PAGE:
Sen. Orrin Hatch (R-UT), the only Republican to serve on both the Judiciary and Intelligence committees, was superb on the Senate floor Monday. Hatch refuted the claims and outlandish rhetoric of those who would use legislation revising the Foreign Intelligence Surveillance Act to villify private-sector companies responding to requests to assist in monitoring of foreign terrorist activities.
In these remarks, Hatch explained the need for modernized law to deal with surveillance of foreign terrorists. Opponents of the Senate Intelligence Committee version of S. 2248 rarely mention these considerations:
On numerous occasions in the FISA debate, we have seen dramatic fear mongering. Many individuals, particularly on partisan blogs, are spreading misleading and malicious information in order to incite fear of alleged government activities.
This bill should not include text which panders to people who believe in imaginary government conspiracies.
There IS such a thing as irrational fear of government. Let’s not forget:
• Our government did not kill thousands of innocent Americans on September 11th.
• Our government did not kill hundreds of people in car bombings at US Embassies in Kenya and Tanzania.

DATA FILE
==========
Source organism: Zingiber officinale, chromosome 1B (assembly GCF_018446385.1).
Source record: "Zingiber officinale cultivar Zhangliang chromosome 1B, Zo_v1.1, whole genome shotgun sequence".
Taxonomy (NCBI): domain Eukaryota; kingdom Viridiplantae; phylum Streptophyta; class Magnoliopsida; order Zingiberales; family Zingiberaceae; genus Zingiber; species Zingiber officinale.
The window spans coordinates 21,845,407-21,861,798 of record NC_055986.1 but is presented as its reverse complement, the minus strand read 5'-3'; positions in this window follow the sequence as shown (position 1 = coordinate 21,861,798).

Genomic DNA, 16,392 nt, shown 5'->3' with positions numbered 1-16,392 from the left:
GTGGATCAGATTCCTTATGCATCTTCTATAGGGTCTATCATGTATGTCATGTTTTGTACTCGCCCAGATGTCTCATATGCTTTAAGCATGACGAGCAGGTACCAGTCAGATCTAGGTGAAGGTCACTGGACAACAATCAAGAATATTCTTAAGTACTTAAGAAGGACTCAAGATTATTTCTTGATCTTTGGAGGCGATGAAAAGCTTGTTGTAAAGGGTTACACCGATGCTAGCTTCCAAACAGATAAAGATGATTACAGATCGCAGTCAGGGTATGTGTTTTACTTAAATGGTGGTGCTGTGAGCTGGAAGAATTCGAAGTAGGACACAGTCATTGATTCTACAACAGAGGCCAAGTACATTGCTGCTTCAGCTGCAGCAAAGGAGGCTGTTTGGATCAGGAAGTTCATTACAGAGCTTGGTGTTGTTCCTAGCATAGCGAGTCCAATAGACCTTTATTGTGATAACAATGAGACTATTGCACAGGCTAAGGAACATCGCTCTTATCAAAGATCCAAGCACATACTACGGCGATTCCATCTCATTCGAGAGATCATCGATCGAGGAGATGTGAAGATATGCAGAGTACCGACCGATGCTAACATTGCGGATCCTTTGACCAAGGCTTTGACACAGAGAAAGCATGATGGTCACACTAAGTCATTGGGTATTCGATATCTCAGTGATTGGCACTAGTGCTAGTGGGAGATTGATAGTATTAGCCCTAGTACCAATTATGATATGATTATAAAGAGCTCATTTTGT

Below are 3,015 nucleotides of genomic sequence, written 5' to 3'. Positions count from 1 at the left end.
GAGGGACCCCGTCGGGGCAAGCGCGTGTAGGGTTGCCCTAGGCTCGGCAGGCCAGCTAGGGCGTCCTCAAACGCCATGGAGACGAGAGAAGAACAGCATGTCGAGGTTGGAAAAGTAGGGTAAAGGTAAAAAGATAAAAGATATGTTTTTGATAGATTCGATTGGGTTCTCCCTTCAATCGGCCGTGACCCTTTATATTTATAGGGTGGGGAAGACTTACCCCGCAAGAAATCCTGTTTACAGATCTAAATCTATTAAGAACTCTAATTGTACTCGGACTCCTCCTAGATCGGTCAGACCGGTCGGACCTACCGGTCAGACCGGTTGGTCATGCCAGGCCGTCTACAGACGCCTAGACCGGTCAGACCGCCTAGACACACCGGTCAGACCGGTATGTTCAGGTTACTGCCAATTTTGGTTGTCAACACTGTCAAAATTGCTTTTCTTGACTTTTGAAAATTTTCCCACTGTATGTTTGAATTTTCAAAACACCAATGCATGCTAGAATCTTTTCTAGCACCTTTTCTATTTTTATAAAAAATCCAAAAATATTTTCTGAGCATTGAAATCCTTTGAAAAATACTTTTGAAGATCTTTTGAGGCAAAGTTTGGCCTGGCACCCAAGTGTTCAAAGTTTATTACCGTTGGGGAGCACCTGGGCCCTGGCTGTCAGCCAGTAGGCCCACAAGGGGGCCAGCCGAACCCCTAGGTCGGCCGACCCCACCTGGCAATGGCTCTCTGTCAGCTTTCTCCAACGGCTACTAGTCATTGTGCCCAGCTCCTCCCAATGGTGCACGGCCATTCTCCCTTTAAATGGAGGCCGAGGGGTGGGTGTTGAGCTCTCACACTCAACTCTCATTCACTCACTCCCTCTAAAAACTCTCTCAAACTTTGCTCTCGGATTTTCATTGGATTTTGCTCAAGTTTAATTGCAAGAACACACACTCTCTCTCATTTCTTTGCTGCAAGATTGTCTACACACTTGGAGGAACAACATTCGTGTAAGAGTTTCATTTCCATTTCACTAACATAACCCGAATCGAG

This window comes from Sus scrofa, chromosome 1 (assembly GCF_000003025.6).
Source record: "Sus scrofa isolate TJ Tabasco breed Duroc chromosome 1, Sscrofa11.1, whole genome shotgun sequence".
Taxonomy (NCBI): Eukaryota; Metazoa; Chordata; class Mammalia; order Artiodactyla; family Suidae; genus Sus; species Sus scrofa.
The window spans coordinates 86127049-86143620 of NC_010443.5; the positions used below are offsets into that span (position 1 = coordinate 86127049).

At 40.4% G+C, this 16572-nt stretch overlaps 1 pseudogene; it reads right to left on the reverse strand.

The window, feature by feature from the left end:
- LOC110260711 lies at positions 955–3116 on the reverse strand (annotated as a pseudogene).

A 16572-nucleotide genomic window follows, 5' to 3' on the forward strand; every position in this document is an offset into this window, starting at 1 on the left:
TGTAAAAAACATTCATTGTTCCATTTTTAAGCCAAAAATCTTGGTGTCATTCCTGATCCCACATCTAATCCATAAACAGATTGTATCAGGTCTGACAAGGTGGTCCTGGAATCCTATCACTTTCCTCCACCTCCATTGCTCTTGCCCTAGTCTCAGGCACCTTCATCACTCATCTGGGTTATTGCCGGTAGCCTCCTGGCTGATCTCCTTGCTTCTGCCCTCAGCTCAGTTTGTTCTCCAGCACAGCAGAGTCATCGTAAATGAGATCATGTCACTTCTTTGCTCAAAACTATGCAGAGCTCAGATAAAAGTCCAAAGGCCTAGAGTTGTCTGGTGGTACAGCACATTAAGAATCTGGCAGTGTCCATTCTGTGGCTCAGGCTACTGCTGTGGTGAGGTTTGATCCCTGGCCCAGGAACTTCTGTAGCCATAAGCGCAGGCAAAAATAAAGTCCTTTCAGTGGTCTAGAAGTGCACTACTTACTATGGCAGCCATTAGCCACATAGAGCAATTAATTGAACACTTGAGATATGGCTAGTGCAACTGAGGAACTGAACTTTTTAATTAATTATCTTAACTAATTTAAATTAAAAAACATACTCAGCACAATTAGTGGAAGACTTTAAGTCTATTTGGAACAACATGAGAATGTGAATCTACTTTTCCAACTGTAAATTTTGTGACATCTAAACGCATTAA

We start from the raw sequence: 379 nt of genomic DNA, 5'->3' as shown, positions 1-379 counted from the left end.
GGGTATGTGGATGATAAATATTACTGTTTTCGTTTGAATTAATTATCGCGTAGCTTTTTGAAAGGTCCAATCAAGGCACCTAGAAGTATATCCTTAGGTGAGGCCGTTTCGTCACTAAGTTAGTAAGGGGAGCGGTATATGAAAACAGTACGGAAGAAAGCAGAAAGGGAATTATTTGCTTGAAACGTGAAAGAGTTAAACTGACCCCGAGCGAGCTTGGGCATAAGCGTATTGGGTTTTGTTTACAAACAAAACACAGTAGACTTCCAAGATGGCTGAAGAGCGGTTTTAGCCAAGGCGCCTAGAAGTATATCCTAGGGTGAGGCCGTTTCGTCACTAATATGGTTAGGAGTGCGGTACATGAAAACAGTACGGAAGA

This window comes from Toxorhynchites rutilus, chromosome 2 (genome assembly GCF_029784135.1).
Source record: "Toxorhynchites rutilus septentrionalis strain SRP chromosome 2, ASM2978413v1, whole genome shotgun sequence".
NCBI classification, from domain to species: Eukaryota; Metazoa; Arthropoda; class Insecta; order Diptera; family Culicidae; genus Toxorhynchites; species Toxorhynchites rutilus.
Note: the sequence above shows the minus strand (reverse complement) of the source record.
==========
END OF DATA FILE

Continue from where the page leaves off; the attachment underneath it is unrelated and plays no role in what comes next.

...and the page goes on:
• Our government did not kill 191 people in the Madrid Train Bombings.
• Our government did not kill 52 people in the London Train Bombings.
• Our government did not kill 202 people in suicide bombings in Bali, Indonesia.
And in these remarks, he demolished the allegations behind the lawsuits that target the telecom companies that assisted in the monitoring after the terrorist attacks of September 11, 2001.
Close inspection of the lawsuits against the telecoms reveals dubious claims. The plaintiffs have confused speculation for established facts. This is dangerous and the continuation of these lawsuits could lead to serious consequences for our national security.
It’s very simple – Congress should not condone oversight through litigation.
A quick scan of what plaintiffs seek in many of these cases should send a chill down our spine. They are not, as many are suggesting, simply saying: “You went along with the President’s Terrorist Surveillance Program, now give us money.” Rather, the lawsuits seize on the President’s brief comments about the existence of a limited program to go on a fishing expedition of NSA activities. But this is really worse than a fishing expedition; this is draining the Loch Ness to find a monster. Sometimes what you are looking for just doesn’t exist.
The lawsuits represent irrational fears of government conspiracy, and seek to expose classified information, regardless of who is harmed in the process.
Sen. Kit Bond (R-MO) and Sen. Jay Rockefeller (D-WV) have been forceful on this issue, but Sen. Hatch’s remarks are the single most cogent and persuasive arguments we’ve seen.
We trust all the Senators will read them before the Senate takes up the legislation again in January. Sen. Dodd?
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